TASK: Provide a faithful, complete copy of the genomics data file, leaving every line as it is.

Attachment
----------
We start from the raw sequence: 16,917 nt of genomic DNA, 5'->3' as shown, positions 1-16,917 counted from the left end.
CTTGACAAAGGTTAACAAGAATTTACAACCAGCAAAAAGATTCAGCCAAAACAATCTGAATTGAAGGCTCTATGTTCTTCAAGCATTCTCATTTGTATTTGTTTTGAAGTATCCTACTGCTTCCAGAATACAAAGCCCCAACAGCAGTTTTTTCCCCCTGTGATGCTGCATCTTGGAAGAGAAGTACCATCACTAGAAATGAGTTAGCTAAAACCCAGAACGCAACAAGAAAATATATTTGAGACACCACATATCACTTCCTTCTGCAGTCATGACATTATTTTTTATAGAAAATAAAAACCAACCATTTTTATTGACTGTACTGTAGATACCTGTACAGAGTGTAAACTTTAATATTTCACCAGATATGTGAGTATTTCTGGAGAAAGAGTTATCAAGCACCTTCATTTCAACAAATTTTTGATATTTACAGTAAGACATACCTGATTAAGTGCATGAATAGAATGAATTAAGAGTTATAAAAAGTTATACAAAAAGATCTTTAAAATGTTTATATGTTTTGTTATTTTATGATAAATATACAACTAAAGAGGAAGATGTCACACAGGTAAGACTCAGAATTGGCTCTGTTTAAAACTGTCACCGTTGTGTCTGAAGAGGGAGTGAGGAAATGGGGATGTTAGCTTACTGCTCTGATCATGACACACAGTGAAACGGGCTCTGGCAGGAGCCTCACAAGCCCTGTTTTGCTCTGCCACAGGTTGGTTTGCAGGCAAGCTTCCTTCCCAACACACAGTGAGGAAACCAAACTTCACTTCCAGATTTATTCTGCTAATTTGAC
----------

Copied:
We start from the raw sequence: 16,917 nt of genomic DNA, 5'->3' as shown, positions 1-16,917 counted from the left end.
CTTGACAAAGGTTAACAAGAATTTACAACCAGCAAAAAGATTCAGCCAAAACAATCTGAATTGAAGGCTCTATGTTCTTCAAGCATTCTCATTTGTATTTGTTTTGAAGTATCCTACTGCTTCCAGAATACAAAGCCCCAACAGCAGTTTTTTCCCCCTGTGATGCTGCATCTTGGAAGAGAAGTACCATCACTAGAAATGAGTTAGCTAAAACCCAGAACGCAACAAGAAAATATATTTGAGACACCACATATCACTTCCTTCTGCAGTCATGACATTATTTTTTATAGAAAATAAAAACCAACCATTTTTATTGACTGTACTGTAGATACCTGTACAGAGTGTAAACTTTAATATTTCACCAGATATGTGAGTATTTCTGGAGAAAGAGTTATCAAGCACCTTCATTTCAACAAATTTTTGATATTTACAGTAAGACATACCTGATTAAGTGCATGAATAGAATGAATTAAGAGTTATAAAAAGTTATACAAAAAGATCTTTAAAATGTTTATATGTTTTGTTATTTTATGATAAATATACAACTAAAGAGGAAGATGTCACACAGGTAAGACTCAGAATTGGCTCTGTTTAAAACTGTCACCGTTGTGTCTGAAGAGGGAGTGAGGAAATGGGGATGTTAGCTTACTGCTCTGATCATGACACACAGTGAAACGGGCTCTGGCAGGAGCCTCACAAGCCCTGTTTTGCTCTGCCACAGGTTGGTTTGCAGGCAAGCTTCCTTCCCAACACACAGTGAGGAAACCAAACTTCACTTCCAGATTTATTCTGCTAATTTGAC